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Protect Your Home From Pricey Winter Problems

Use this checklist to prevent costly damage from cold and ice.

Winter seems to have arrived earlier than usual this year. What should I be doing now to protect my house from winter storms and cold weather?

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Winter-related damage is the third-largest cause of property loss, according to the Insurance Information Institute, and some damage isn’t covered by insurance. Here’s what you can do to protect your home from potentially pricey winter problems.

From the inside: Pipes that freeze can burst and cause costly water damage. And if you’re away on a trip when pipes burst, the damage can get much worse. Pipes in outside walls, in a cold basement, in an attic or along the backs of cabinets are especially at risk of freezing. Add insulation to these pipes, and open kitchen and bathroom cabinets to allow warm air to circulate around the pipes -- especially if you’re leaving town. Instead of turning off the heat while you’re away, set the thermostat no lower than 60 degrees to help prevent the pipes from freezing, says JoAnn Streem, vice-president of the risk consulting practice at insurer ACE Private Risk Services.

If you’ll be gone for a while -- if you’re a snowbird, for example -- consider installing a device that automatically shuts off your home’s water supply if it detects unusually high water flow, which could result from a burst pipe. These devices can cost from about $500 to $2,500, but they could earn you a homeowners insurance discount. Or you could spend about $75 to $150 for sensors that detect a strong water flow and sound an alarm or alert your security system or mobile device. Give a friend or neighbor access to your home, and show that person where the water shut-off valve is in case a pipe bursts.


From the top: Ice dams happen when heat inside your house causes snow or ice in the middle of your roof to melt and then refreeze near the edges. The dams that result can lead to roof leaks, which can also damage your ceilings and walls. Icicles hanging from your roof can be a clue that ice dams are forming, says Streem. To help protect against this problem, keep your attic cold -- no more than 5 to 10 degrees warmer than the outside temperature -- by sealing holes from light fixtures and ceiling fans to prevent warm air from flowing into your attic. See Preventing Ice Dams from the Insurance Institute for Business & Home Safety, for more information.

From the bottom: Homeowners insurance doesn’t cover damage from water that seeps into your home from the bottom up because of melting snow or rainstorms. You can get flood coverage from the National Flood Insurance Program (go to for price quotes). But even flood insurance may provide only limited coverage for certain improvements you’ve made to the basement, such as finished walls and carpeting. Your sump pump can help protect your basement from storms, and a battery back-up system can keep it going even if your power goes out.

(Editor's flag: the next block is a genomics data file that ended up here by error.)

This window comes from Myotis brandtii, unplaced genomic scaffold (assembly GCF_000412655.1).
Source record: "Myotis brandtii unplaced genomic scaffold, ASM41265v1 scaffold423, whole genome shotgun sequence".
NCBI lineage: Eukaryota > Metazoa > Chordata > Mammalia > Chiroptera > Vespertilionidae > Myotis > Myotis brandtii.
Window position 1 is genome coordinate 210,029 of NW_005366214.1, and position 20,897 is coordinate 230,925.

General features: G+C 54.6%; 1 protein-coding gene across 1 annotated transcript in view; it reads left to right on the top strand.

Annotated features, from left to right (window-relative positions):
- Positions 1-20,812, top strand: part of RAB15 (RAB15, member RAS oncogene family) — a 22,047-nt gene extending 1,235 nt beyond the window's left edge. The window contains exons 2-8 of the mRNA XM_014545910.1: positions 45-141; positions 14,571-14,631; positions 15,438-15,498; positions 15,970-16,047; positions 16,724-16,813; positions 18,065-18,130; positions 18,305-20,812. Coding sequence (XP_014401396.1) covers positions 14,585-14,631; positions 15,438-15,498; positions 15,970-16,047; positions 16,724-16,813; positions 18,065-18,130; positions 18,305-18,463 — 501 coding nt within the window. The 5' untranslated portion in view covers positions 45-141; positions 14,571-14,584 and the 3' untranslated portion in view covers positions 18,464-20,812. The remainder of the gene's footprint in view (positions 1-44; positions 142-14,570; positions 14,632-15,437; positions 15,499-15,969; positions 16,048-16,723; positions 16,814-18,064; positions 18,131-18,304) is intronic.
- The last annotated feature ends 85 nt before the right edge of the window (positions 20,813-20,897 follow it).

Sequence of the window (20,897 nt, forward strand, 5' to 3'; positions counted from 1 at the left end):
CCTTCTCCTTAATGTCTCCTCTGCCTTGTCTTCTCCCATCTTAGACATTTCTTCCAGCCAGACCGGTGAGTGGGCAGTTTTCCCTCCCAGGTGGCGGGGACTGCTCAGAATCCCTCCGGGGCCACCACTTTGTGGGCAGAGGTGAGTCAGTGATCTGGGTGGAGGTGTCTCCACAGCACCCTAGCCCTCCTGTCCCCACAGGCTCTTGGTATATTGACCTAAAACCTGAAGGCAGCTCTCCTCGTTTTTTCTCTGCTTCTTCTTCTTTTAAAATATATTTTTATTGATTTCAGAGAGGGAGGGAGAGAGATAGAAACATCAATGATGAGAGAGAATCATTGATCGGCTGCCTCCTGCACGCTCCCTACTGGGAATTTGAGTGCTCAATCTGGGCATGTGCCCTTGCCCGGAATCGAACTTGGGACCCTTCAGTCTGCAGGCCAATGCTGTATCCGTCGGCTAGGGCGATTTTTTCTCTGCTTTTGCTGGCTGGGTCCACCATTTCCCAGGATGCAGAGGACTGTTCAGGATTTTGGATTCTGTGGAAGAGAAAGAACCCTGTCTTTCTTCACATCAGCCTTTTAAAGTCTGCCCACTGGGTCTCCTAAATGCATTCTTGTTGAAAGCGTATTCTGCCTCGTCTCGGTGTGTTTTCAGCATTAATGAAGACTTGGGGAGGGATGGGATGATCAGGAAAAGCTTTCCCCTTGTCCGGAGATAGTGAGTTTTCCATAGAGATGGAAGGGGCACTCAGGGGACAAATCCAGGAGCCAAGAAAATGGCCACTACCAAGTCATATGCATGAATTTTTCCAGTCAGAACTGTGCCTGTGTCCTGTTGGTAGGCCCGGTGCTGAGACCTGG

From the outside: If tree limbs freeze and become brittle, they can cause expensive damage. Homeowners insurance will cover the damage if a limb hits your home but may provide only about $500 for removal -- and insurance may not cover the cost to remove a downed tree at all if it doesn’t hit your home. What’s more, branches that fall on power lines can knock out your power and lead to other problems. Streem recommends that you get an arborist to give your trees a check-up at least once a year, prune them back, and remove dead and damaged limbs. Now that the leaves have fallen, it’s also a good time to clean your gutters, which can also help prevent water damage. And don’t forget to disconnect garden hoses.

The whole house: Fires are a big cause of damage during the winter. If you have a fireplace, now is the time to get your chimney cleaned to avoid buildup of flammable creosote. Also buy a sturdy screen to keep sparks in the fireplace. Get a carbon monoxide detector for each floor of your home.


Consider getting a home generator. If the power (and your furnace) goes out, a generator will help keep your house warm and comfortable, prevent your pipes from freezing, and keep your sump pump and alarm systems running. You can get a portable generator for less than $1,000, but insurers will give you a homeowners insurance discount only if you have an automatic backup generator, usually powered by natural gas or propane, that can detect a power outage and immediately turn on. These generators cost about $2,000 or more, not including installation, depending on size. See Costs, Benefits of a Generator for more information about what to look for and how to calculate how much you need.

Your car: Keep an emergency kit in your car with a shovel and road salt (or cat litter), a first-aid kit, some food, water and medications, a cell-phone charger that plugs into your car, a battery-powered radio and flashlight (with extra batteries), and a sleeping bag or blanket. For more information, see our slide show Winter Car Maintenance Tips.

Also see the Web sites of the Federal Alliance for Safe Homes and the Insurance Institute for Business & Home Safety for more advice about protecting your home.

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